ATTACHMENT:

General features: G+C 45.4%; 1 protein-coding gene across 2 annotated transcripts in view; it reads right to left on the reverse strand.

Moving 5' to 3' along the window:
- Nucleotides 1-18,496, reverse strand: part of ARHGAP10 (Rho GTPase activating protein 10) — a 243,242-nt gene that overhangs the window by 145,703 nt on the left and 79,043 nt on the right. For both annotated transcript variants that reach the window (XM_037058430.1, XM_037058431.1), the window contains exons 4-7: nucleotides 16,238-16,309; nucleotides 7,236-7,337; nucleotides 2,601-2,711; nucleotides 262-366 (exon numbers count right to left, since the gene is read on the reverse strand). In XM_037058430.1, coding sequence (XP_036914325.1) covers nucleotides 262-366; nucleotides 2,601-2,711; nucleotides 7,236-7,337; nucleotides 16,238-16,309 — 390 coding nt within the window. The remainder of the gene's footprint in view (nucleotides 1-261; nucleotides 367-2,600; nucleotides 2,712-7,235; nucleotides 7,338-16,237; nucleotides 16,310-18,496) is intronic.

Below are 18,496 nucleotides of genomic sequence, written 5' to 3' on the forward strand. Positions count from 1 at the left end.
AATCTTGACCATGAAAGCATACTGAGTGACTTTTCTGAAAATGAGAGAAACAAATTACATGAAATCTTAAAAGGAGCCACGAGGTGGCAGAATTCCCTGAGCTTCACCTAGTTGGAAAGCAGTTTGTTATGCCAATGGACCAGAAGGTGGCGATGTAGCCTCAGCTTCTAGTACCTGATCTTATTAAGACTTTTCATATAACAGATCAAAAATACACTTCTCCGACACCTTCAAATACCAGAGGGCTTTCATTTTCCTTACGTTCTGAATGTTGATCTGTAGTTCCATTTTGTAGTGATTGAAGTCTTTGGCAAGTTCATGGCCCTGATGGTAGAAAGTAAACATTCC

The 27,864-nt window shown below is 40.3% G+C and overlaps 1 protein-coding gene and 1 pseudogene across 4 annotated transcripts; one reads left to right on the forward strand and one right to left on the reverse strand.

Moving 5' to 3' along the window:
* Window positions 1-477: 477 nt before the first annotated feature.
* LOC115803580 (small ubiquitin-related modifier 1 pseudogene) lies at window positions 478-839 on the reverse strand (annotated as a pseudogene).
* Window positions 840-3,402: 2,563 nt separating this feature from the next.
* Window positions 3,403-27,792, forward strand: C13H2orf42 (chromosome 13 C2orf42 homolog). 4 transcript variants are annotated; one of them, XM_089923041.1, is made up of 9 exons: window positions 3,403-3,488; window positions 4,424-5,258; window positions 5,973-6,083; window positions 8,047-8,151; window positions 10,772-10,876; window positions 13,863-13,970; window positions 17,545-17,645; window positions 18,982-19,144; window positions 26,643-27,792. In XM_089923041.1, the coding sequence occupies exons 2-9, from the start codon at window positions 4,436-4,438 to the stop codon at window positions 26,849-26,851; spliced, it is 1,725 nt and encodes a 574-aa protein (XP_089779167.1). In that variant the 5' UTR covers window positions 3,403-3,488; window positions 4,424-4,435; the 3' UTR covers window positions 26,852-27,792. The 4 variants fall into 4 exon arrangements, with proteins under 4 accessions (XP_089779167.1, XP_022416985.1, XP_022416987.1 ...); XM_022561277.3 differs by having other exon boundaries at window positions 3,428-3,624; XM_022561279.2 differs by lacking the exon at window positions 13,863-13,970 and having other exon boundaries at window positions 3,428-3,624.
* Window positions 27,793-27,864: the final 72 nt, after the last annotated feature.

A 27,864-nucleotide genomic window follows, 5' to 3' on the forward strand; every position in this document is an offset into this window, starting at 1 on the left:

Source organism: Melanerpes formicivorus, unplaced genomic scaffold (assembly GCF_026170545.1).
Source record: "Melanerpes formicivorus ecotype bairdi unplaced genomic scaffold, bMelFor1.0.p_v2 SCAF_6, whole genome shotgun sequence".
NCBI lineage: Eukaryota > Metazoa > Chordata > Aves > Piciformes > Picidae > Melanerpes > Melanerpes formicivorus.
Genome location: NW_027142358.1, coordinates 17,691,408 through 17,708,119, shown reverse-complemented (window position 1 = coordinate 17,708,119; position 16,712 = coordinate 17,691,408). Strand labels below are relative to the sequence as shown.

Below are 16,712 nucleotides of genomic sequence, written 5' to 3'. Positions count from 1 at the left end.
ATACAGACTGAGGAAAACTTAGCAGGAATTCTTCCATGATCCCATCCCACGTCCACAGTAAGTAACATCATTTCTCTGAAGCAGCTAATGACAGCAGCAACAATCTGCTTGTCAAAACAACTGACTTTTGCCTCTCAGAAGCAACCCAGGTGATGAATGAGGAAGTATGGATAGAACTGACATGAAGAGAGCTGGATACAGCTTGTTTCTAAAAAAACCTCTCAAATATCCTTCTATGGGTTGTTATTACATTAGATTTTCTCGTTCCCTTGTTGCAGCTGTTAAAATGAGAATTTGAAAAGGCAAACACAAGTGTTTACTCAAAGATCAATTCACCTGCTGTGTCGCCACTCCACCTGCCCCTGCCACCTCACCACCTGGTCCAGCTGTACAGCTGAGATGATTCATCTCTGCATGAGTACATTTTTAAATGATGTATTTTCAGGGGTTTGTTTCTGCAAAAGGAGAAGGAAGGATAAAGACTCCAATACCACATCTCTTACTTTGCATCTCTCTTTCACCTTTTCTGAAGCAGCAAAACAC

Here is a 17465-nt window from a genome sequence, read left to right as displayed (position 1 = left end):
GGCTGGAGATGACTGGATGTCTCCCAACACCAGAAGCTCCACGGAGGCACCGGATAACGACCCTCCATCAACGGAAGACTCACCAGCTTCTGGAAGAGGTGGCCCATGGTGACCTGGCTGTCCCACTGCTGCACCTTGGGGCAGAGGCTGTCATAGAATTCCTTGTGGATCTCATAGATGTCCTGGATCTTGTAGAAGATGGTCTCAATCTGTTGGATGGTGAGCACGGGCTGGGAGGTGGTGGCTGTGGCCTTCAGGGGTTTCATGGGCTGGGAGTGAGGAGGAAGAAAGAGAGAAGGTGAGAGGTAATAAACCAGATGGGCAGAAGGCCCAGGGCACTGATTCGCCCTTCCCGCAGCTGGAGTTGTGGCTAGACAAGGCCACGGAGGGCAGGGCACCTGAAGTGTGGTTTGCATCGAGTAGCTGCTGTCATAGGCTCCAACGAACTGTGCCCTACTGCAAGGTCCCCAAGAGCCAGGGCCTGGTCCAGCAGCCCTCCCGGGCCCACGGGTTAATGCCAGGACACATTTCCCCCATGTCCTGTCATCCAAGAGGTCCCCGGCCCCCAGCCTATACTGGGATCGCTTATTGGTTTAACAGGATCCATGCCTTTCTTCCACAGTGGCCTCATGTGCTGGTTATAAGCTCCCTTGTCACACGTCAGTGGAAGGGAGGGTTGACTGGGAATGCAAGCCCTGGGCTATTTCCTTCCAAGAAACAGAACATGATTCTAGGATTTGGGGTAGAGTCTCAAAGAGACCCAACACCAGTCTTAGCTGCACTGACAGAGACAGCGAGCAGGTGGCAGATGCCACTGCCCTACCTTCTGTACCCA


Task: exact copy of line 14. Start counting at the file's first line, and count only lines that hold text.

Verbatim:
Source organism: Melanerpes formicivorus, unplaced genomic scaffold (assembly GCF_026170545.1).